Notes on a Scandal
I’ve chosen to combine these two books, as both deal with the issue of obsession, albeit in polar opposite ways.
Notes on a Scandal, is set in a high school, and narrated by Barbara Covell, a History teacher who has been working for a long time in the same place. She becomes fascinated by a new teacher at the school, Sheba Hart. Sheba finds herself embroiled in the scandal of the title, as she has a affair with one of the elder pupils in her charge.
It’s a dark, and almost claustrophobic read, as Barbara’s point of view is rather negative. She views herself as being almost above the rest of the staff, and although some of her observations ring with humour, it’s a very dark sense of humour.
The first chapter shows us how intense Barbara is, as she is able to recall specific details about the day that Sheba arrived at the school, discussing her clothing, and the fact that she had worn her hair up ‘in one of those fancy up dos’. It almost struck me as being that of a first meeting between lovers, rather than colleagues. I know that I would not be able to recall with any certainty, what kind of hairstyle any of my female co workers had adopted, the first time that I met them.
This intensity flows throughout the entire book, and builds steadily, as Sheba comes to rely on Barbara’s council, more and more. Barbara imposes her steady and ultra rational mind set over most people in her life, sticking rigidly to her perspective, despite what others might think or feel, and describes her devout sister’s family as ‘people who believe in fairy stories’.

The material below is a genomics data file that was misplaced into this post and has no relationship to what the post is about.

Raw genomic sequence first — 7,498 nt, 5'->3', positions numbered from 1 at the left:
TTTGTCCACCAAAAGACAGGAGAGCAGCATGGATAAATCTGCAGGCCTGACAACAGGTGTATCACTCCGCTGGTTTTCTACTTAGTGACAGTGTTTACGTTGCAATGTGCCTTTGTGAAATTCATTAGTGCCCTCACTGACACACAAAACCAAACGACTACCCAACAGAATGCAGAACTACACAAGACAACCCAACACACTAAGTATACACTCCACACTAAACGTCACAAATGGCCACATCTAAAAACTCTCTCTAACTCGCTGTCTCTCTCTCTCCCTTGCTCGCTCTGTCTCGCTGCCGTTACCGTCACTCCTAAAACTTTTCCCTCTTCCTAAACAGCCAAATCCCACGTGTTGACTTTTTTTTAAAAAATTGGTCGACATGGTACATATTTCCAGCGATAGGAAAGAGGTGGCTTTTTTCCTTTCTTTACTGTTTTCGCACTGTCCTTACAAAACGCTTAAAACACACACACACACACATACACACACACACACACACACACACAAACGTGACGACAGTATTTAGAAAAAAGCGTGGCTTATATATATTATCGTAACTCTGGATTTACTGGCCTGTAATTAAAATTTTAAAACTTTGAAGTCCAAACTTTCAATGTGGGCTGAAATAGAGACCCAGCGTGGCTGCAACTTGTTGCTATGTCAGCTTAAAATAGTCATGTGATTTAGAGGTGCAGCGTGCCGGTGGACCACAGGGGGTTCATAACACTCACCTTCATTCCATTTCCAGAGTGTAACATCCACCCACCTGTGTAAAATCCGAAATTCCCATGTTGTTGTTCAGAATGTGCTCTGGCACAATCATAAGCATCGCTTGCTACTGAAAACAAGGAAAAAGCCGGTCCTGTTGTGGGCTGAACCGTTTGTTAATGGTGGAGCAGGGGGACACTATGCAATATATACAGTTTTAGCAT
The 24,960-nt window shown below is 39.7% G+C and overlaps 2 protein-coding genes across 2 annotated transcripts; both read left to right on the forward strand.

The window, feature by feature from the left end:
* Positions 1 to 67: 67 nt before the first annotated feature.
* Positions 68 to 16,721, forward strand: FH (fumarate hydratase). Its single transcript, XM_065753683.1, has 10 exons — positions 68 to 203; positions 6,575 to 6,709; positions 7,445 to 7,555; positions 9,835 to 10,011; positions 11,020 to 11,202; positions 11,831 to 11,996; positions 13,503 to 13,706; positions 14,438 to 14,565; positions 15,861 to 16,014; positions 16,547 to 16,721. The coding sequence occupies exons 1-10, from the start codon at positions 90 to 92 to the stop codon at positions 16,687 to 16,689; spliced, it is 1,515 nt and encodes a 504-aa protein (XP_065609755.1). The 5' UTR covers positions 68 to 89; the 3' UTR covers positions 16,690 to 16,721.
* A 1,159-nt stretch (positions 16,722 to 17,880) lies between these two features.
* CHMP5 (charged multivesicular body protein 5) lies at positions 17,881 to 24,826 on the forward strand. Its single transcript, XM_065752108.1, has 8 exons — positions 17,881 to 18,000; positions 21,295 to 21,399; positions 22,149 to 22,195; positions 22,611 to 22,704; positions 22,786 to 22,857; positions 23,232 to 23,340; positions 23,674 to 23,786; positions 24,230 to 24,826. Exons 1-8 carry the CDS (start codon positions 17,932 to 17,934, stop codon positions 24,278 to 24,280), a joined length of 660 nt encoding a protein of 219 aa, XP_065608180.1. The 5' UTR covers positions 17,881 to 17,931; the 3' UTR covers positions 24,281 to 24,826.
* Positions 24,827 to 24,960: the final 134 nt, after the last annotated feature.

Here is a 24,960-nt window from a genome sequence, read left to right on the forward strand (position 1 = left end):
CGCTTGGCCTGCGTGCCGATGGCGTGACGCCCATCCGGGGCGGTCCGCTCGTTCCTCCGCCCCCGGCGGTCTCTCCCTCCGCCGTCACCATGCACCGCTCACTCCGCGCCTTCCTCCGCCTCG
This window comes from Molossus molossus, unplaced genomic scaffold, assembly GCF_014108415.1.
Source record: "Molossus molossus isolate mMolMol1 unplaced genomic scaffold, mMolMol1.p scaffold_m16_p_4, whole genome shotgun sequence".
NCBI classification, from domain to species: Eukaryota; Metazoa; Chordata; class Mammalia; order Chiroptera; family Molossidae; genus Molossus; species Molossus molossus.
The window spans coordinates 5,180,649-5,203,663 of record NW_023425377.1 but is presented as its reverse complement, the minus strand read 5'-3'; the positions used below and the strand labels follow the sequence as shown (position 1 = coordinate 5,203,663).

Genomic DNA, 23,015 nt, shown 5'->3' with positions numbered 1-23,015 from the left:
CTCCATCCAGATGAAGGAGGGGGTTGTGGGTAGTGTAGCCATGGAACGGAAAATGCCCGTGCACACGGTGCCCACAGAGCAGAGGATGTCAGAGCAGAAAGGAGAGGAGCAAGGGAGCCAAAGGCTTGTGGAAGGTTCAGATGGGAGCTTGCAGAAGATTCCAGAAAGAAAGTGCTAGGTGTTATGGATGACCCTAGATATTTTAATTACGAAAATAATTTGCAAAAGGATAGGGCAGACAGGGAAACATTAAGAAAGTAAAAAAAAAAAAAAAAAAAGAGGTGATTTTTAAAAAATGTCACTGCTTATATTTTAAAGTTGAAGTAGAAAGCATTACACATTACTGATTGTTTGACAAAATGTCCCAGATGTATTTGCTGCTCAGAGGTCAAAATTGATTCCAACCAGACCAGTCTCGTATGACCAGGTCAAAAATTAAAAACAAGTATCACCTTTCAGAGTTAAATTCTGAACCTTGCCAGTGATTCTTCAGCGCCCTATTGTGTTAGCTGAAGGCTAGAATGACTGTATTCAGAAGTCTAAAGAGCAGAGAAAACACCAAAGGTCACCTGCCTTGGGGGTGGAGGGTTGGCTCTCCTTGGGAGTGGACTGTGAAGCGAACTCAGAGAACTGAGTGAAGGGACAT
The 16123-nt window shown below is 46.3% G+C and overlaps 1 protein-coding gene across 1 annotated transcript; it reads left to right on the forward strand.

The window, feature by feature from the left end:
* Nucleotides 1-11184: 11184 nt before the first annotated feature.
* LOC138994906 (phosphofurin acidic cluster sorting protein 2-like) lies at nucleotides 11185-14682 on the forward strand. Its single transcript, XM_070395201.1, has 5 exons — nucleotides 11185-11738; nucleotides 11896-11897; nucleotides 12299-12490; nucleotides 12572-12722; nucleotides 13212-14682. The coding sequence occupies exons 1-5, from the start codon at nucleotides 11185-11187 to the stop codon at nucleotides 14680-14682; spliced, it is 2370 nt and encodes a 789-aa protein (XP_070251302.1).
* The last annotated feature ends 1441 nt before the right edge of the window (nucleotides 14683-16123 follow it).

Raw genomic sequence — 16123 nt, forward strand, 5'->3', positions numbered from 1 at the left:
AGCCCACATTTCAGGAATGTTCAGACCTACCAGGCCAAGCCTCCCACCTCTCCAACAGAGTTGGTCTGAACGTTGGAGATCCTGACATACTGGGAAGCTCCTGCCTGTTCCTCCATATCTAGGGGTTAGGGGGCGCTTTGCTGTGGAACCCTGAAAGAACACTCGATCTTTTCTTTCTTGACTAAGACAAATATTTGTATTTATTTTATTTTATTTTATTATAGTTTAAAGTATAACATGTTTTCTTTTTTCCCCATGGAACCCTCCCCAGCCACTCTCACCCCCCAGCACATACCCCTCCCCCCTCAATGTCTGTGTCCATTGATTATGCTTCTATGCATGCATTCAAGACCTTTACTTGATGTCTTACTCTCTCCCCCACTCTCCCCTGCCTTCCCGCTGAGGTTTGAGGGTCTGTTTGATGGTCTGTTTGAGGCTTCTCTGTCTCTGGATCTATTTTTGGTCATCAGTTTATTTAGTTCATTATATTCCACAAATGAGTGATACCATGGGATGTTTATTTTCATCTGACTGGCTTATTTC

The impulse that people have to dismiss things and views which don’t agree with their perspective on the world is explored in High Fidelity, albeit in a very different way. Hornby uses humour, showing a very insular world inside a music store. The owner is the narrator, a man in his mid thirties named Rob, and he is a much more sympathetic character than Heller’s Barbara.
He is just as stuck as Barbara is, feeling stagnant, and lost after his girlfriend ended their relationship before the start of the novel. The light hearted humour that Hornby uses to great effect, is part of the reason why Rob, and his two assistants are quite endearing. He attempts to get back some control, and understanding of his life, by looking back, and reconnecting with old girlfriends.
I found myself rooting for Rob, feeling a strange sort of kinship for him, despite the fact that our situations at the time that I first read it, were vastly different. And although I have never owned a record store, and am not a man in my mid thirties, on rereading it, I was still rooting for him from very early on in the novel.